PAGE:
Friday, May. 24, 2024

Helping Roarers Breathe Easy

Horsemen can get caught up in the specifics of their disciplines, but the basic needs of sport horses, like all athletes, are simple: water, food and air.

The act of breathing, so commonplace that it’s often taken for granted, is of such importance in equine athletes that race horses with one tiny misalignment in the upper airway can immediately be destined for a different career.



Horsemen can get caught up in the specifics of their disciplines, but the basic needs of sport horses, like all athletes, are simple: water, food and air.

The act of breathing, so commonplace that it’s often taken for granted, is of such importance in equine athletes that race horses with one tiny misalignment in the upper airway can immediately be destined for a different career.

“Roaring,” formally known as left laryngeal hemiplegia, is an upper airway obstruction that occurs when a horse suffers from paralysis or weakening of one of the crucial structures in his throat.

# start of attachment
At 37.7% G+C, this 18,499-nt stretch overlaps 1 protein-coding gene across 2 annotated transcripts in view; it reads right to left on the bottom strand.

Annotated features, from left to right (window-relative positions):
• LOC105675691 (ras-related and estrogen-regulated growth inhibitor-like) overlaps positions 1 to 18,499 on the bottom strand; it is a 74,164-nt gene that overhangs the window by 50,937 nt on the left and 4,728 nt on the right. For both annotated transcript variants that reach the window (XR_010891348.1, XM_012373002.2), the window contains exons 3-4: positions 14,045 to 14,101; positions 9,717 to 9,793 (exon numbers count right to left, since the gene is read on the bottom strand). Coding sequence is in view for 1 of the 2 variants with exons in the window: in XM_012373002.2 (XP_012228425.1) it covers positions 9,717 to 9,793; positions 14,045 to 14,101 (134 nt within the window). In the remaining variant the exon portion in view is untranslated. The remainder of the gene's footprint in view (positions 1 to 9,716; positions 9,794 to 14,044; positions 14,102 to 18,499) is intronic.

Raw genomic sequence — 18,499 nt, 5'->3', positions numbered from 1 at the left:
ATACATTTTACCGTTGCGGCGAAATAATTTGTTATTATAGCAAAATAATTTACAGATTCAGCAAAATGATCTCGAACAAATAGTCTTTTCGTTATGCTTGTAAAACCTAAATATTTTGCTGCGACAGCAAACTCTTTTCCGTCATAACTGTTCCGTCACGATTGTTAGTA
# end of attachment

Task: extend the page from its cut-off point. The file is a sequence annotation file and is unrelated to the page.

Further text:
As the name indicates, horses with a roar often exhibit raspy or wheezy breath during strenuous exercise. Although the disease can be traced back to a nerve issue, the noise is essentially caused by a piece of cartilage flapping in the horse’s airway instead of pulling back properly to allow for the maximum flow of oxygen during exercise.

The disease is considered idiopathic, meaning vets aren’t usually sure why some young horses, especially Thoroughbreds and draft horses, are stricken with it.

For years, the only fix has been a surgical procedure, formally known as laryngoplasty but commonly called tie-back surgery, to literally “tie back” the offending cartilage. The goal: eliminate the noise and make sure horses can get a normal amount of air during periods of intense exercise.

These days, advances in medicine are opening the door for better surgical procedures to treat roaring. A few years ago, Eric Parente, an associate professor of surgery at the University of Pennsylvania’s New Bolton Center, pioneered a process of fusing a joint in the throat to increase the success rate of keeping the airway open.

“One goal we have is to better understand the cause of the disease and the biomechanics of the disease so we can figure out the best way to correct it,” said Parente. “It’s like, before you build a better mousetrap, you have to know how big the mouse is.”